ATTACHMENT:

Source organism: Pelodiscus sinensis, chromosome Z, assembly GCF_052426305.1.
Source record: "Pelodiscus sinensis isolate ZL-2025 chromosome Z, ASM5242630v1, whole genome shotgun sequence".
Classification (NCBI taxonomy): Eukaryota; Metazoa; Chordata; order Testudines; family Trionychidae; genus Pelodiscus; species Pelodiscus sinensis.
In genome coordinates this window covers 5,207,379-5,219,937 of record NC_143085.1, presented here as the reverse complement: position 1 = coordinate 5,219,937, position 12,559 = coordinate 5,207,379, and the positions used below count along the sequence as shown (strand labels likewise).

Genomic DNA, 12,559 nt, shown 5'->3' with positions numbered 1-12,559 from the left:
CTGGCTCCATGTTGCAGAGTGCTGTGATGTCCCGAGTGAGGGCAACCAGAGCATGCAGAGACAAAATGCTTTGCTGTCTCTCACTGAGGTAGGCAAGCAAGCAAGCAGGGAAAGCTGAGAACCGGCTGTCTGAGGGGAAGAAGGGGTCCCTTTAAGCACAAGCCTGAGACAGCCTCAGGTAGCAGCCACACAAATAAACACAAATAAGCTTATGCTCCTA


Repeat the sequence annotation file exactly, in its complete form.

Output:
Source organism: Pelodiscus sinensis, chromosome Z, assembly GCF_052426305.1.
Source record: "Pelodiscus sinensis isolate ZL-2025 chromosome Z, ASM5242630v1, whole genome shotgun sequence".
Classification (NCBI taxonomy): Eukaryota; Metazoa; Chordata; order Testudines; family Trionychidae; genus Pelodiscus; species Pelodiscus sinensis.
In genome coordinates this window covers 5,207,379-5,219,937 of record NC_143085.1, presented here as the reverse complement: position 1 = coordinate 5,219,937, position 12,559 = coordinate 5,207,379, and the positions used below count along the sequence as shown (strand labels likewise).

Genomic DNA, 12,559 nt, shown 5'->3' with positions numbered 1-12,559 from the left:
CTGGCTCCATGTTGCAGAGTGCTGTGATGTCCCGAGTGAGGGCAACCAGAGCATGCAGAGACAAAATGCTTTGCTGTCTCTCACTGAGGTAGGCAAGCAAGCAAGCAGGGAAAGCTGAGAACCGGCTGTCTGAGGGGAAGAAGGGGTCCCTTTAAGCACAAGCCTGAGACAGCCTCAGGTAGCAGCCACACAAATAAACACAAATAAGCTTATGCTCCTA